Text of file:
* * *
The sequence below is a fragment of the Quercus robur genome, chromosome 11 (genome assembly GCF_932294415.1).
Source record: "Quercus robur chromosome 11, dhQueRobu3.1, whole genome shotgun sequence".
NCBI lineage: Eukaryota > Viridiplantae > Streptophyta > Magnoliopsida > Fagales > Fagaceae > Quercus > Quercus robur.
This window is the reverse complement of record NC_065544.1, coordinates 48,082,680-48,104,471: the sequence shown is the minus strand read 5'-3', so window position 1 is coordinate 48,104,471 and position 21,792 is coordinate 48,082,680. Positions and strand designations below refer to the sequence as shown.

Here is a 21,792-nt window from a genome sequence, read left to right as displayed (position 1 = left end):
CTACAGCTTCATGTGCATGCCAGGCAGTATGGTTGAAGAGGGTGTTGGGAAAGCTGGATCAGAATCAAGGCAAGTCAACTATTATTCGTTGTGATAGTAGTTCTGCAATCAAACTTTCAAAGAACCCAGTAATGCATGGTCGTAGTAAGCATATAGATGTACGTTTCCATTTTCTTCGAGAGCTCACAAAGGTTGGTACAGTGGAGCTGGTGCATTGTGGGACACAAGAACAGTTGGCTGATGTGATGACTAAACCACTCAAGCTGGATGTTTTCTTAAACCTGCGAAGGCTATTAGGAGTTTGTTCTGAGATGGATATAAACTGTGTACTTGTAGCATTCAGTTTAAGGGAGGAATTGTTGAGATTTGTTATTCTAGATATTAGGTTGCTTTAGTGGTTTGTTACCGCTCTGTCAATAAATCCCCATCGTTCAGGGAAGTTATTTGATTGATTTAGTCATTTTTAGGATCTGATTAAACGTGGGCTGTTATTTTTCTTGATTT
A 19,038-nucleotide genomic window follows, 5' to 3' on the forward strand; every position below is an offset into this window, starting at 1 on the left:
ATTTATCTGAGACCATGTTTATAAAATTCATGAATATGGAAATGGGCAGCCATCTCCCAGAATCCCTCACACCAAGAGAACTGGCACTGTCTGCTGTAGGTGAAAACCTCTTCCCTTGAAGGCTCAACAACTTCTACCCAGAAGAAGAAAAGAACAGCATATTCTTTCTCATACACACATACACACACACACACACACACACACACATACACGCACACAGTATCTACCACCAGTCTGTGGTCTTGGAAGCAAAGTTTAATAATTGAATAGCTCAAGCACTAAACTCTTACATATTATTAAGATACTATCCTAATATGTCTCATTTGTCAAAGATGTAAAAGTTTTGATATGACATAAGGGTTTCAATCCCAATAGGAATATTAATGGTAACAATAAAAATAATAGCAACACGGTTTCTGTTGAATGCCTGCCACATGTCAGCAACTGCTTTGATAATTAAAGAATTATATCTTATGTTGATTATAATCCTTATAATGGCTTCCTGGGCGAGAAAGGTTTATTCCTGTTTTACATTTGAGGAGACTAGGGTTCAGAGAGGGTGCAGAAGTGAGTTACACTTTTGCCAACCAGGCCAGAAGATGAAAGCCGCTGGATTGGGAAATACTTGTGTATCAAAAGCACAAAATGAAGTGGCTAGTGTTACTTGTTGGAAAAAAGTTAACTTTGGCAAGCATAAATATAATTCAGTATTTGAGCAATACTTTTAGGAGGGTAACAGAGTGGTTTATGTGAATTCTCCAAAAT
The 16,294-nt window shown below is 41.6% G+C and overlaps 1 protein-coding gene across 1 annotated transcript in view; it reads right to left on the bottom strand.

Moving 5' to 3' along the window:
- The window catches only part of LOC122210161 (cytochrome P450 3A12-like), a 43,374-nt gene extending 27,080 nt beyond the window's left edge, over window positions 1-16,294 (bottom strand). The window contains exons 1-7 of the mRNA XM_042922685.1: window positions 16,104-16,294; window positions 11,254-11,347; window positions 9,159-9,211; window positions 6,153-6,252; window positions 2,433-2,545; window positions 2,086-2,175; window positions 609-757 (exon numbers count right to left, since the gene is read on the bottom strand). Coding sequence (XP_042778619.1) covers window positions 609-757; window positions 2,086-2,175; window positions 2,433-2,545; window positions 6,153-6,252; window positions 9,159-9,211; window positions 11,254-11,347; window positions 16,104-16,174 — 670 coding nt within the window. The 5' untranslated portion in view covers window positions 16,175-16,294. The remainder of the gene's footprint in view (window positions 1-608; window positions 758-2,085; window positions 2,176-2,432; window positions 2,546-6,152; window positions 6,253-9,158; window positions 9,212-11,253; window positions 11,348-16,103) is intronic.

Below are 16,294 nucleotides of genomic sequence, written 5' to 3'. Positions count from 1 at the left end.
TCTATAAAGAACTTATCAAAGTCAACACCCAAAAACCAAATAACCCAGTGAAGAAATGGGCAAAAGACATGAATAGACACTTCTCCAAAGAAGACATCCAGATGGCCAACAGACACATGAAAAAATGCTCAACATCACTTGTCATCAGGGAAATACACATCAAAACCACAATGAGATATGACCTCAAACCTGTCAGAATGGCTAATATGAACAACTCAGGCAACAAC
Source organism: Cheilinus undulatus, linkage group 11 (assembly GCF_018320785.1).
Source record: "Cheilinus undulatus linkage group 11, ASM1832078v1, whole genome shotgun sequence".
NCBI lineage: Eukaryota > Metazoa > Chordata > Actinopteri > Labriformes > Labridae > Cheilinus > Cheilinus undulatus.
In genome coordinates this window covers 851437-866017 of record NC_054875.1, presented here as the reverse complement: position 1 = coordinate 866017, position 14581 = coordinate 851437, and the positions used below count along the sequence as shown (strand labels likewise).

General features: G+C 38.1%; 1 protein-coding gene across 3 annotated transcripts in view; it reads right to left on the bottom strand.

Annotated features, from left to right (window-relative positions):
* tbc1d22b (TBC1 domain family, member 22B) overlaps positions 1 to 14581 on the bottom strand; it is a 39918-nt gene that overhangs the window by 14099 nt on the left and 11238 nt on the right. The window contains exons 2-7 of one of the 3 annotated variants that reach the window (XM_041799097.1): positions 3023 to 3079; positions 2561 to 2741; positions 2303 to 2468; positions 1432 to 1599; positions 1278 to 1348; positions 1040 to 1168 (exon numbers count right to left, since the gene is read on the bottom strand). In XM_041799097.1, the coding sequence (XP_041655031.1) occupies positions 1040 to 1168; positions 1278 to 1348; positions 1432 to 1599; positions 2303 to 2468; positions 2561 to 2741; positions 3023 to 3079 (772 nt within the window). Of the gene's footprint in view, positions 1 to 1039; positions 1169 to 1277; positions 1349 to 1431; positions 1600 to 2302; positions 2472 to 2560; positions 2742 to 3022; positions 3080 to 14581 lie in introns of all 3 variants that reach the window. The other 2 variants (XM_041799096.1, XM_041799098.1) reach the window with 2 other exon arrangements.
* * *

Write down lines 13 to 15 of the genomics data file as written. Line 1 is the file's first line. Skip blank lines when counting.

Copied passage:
TCTATAAAGAACTTATCAAAGTCAACACCCAAAAACCAAATAACCCAGTGAAGAAATGGGCAAAAGACATGAATAGACACTTCTCCAAAGAAGACATCCAGATGGCCAACAGACACATGAAAAAATGCTCAACATCACTTGTCATCAGGGAAATACACATCAAAACCACAATGAGATATGACCTCAAACCTGTCAGAATGGCTAATATGAACAACTCAGGCAACAAC
Source organism: Cheilinus undulatus, linkage group 11 (assembly GCF_018320785.1).
Source record: "Cheilinus undulatus linkage group 11, ASM1832078v1, whole genome shotgun sequence".